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I-5 stop near Medford leads to Alaska prison sentence

An Alaska man will serve a federal prison term for attempting to traffic pounds of cocaine and marijuana before Oregon State Police stopped him on Interstate 5 near the south Medford exit.

Carlos Zavala-Flores, 39, of Juneau, Alaska, was sentenced Friday in U.S. District Court in Alaska to three years in prison for his admitted role attempting to bring six pounds of cocaine and 22 pounds of marijuana into the Juneau, Alaska area last year before his effort was thwarted by a Southern Oregon traffic stop.

Early the evening of April 26, 2017, an Oregon State Police trooper stopped Zavala-Flores and passenger Jorge Armando Lopez-Villareal, 28, driving a gray 1999 Chevy Tahoe SUV with California plates, for failing to maintain a lane on northbound Interstate 5 near the south Medford interchange, according to court documents and earlier news reports.

Earlier this year, Lopez-Villareal and Zavala-Flores each pleaded guilty to felony drug conspiracy in U.S. District Court in Alaska.

During the traffic stop, the OSP trooper noticed a strong smell of marijuana the two men reportedly tried to mask with fabric softener dryer sheets. A consent search yielded 22 one-pound packages of marijuana and 2.749 kilograms of cocaine, according to a court document filed last week by the U.S. Attorney’s Office in Zavala-Flores’ case, which described the quantities involved as a “significant amount of drugs for Juneau, a community of 30,000.” Troopers also found $6,750 in cash on Lopez-Villareal, who will be sentenced in September.

The investigation showed that Zavala-Flores and Lopez-Villareal flew from Juneau to Los Angeles on April 19, 2017. Zavala-Flores was the registered owner of the SUV, and the pair intended to drive north on I-5 from southern California to Seattle, where they then planned to ship the vehicle to Alaska with the drugs inside.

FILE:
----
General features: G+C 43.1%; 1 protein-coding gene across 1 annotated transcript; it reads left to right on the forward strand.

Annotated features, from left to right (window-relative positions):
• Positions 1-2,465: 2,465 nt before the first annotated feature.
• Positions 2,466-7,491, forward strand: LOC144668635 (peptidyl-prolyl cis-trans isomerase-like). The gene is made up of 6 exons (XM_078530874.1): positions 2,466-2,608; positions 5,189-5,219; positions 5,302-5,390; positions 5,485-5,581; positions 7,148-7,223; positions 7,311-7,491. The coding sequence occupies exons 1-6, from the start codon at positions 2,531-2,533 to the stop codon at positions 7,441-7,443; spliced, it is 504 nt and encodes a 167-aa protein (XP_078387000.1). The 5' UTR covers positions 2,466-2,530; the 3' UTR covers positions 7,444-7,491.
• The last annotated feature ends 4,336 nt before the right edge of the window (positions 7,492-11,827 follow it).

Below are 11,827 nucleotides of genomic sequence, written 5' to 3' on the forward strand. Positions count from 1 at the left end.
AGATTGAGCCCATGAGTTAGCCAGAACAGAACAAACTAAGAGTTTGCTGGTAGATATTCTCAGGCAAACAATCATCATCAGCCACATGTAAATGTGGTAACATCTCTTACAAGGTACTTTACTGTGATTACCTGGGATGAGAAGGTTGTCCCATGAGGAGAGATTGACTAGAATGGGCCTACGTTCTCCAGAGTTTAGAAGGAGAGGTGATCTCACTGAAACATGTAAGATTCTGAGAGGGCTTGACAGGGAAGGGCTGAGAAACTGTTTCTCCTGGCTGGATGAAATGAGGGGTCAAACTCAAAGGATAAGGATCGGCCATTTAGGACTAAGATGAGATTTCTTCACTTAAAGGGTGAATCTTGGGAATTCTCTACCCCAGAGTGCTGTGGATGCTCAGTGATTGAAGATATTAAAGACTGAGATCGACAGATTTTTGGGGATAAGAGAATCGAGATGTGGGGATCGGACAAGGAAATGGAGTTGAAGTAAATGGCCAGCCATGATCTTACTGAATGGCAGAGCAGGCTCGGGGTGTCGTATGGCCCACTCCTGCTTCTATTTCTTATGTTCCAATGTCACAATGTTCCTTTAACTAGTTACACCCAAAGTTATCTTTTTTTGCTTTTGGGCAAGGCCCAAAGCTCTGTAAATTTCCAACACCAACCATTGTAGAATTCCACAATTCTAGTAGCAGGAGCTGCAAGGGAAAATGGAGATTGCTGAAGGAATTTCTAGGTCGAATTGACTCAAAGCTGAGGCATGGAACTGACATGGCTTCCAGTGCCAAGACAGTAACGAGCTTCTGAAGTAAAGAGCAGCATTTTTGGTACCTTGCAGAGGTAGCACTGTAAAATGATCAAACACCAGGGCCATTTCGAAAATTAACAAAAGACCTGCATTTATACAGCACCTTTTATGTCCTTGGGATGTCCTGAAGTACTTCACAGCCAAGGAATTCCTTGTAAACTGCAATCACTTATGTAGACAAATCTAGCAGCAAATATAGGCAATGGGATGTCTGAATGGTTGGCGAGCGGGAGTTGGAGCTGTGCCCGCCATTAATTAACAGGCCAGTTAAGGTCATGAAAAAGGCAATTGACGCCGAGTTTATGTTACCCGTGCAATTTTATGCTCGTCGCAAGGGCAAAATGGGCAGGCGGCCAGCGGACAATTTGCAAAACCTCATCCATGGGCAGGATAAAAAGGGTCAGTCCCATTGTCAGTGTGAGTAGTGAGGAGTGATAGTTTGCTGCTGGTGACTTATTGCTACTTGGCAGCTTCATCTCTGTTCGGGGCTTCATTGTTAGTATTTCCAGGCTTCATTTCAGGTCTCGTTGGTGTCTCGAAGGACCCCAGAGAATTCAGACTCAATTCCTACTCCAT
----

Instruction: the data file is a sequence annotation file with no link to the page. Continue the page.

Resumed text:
“Zavala-Flores’ crime potentially placed a significant portion of Juneau’s population in danger, if it had not been for the interception of the vehicle by the OSP,” according to the sentencing brief filed May 25 by Assistant U.S. Attorney Jack Schmidt.

Schmidt sought a four-year sentence for Zavala-Flores at the hearing Friday, according to a report from the Juneau Empire.


Larry Roloff, Zavala-Flores’ public defender based in Eugene, said in court documents filed the same day that his client’s role in the scheme “could be characterized as a ‘mule.’ ”

“Specifically, he did not know the amount of the drugs or the specific nature of the drugs that were involved,” Roloff wrote.

Zavala-Flores has followed all directions since his arrest, according to Roloff, remaining in Oregon as directed by Jackson County Circuit Court until July, when the case became a federal matter.

U.S. District Judge Timothy Burgess sentenced Zavala-Flores to three years in prison followed by five years of post-prison supervision, according to Juneau Empire reports, which also note that Zavala-Flores has a prior 2012 drug conviction in Juneau Superior Court after he was implicated as an informant in a drug deal the year before that ultimately sent twin brothers to prison. Zavala-Flores pleaded no contest to two misdemeanor counts of possessing a controlled substance in the Alaska case.

Reach Mail Tribune reporter Nick Morgan at 541-776-4471 or nmorgan@rosebudmedia.com. Follow him on Twitter at @MTCrimeBeat.

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